Signing a deal with Napalm Records is yet another intelligent risk for Myles. Napalm is home to W.A.S.P. and a slew of other metal bands. It’s a trend that saw Rival Sons sign to Earache Records a few years ago, which continues as the hardcore, independent metal labels work to expand their rosters. Myles is a fan of Rival Sons. “I’m probably Jay Buchanan’s biggest fan,” he says, “and Jay and I were talking about this. I think that they (Rival Sons) just released this officially—it sounds like they might be going to a national major label here—very soon or already have. So, I’m curious how that’s going to affect them. I’m hoping they are going to get behind them because I feel like that band needs to be heard. To me, it’s tragic that the entire universe does not know about Rival Sons. My fingers are crossed that it’s going to put them on the next level.”
Year of the Tiger is a deeply personal record for Myles which deals with the death of his father at a very young age. He often talks about how personal the release is and I had to ask if he has ever teared up during a performance while playing songs from the record. “Not yet,” says Myles. “It’s something that I’m kind of waiting for. The song that I am most concerned about in that respect is probably “The Great Beyond.” The middle section, as I was writing the lyrics for that song, that was probably the most difficult. It really kind of tapped into something on a very profound level for me. So, we’ll see. Ask me that question again after I’ve put that song on the set, and the answer might be yes.”
Having been in the game for more than two decades, I think it’s always fun to ask an artist where the most unusual place is that they’ve come across their music in any format. The answers are always entertaining and Kennedy is no exception.“ I was in the gym working out one day, and I heard “Don’t Walk Away,” which was really weird, because that is such an obscure track, and I’m like “Who’s programming this—who put this in there?” Especially at a gym, that’s the last song you want to hear when you’re trying to pump up at a gym. So, that was an odd one, but it was kind of fun, it put a smile on my face.”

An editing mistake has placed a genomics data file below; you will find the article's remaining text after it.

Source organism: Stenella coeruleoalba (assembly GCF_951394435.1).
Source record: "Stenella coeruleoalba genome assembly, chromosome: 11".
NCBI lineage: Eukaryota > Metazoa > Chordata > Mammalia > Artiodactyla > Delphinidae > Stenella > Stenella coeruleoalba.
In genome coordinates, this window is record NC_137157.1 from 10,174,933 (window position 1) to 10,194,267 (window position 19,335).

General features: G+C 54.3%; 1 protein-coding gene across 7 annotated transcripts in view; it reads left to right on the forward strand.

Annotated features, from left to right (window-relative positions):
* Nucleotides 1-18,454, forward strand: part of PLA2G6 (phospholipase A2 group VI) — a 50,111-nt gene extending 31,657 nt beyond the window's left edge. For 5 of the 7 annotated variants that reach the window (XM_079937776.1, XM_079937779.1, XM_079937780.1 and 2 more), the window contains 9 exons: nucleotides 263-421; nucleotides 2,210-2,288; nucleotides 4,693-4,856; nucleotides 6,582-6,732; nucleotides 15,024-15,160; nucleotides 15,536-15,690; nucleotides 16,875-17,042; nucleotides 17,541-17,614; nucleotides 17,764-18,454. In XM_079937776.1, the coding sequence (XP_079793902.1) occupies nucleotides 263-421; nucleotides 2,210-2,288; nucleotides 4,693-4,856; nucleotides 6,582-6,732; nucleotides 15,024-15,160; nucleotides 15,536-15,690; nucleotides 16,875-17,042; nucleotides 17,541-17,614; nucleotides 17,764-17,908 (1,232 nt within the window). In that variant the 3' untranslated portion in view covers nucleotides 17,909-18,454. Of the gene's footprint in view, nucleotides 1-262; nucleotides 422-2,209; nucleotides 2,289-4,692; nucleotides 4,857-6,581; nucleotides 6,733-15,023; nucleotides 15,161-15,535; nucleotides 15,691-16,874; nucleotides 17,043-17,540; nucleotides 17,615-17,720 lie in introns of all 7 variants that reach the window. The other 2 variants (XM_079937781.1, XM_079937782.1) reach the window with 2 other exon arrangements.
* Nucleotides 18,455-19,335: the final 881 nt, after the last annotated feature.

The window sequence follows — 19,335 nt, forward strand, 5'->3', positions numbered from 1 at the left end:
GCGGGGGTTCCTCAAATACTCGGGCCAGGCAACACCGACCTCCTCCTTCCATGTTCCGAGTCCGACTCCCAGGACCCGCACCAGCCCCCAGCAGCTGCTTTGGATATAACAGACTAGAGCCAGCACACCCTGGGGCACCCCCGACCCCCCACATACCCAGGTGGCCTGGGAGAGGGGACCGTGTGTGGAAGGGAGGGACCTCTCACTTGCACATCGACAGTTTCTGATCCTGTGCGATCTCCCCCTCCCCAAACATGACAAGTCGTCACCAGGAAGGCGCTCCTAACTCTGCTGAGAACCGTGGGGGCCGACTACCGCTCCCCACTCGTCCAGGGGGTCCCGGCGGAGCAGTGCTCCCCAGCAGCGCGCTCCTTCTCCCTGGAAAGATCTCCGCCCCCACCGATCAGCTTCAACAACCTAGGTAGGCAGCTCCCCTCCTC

Year of the Tiger is available on beautiful gold vinyl and marbled black and gold vinyl as part of the deluxe box set, but has Kennedy had time to give it a spin himself? “I have not,” he says. “In fact, I’m hoping to do that when I get home, because I don’t think my vinyl had shown up until I was already on the road.” I ask if he’s a fan of vinyl records and his response is enthusiastic. “Well, absolutely, I’m an absolute vinyl junkie at this point. I was kind of late to the party; I think I got into it about five years ago—I rediscovered it. I just was at Amoeba Music in LA a few weeks ago, and went on a wonderful shopping spree. My favourite record on vinyl is Aja by Steely Dan, so I bought my third copy. [laughter] So, I am sitting with three of them at home. I listen to that record, especially when I’m at home, probably five times a week. Generally, when I get to make breakfast, that’s what I put on, I have to hear that. I love the ritual of listening to vinyl.”
So will the Mayfield Four ever get back together? That’s the million dollar question, and I had to ask. “Well, I could tell you that half of Mayfield Four has already gotten back together, so Mayfield Two are rolling again. I don’t know, I guess time will tell. Between Alter Bridge and this project now, I’m staying busy. We’ll see what happens.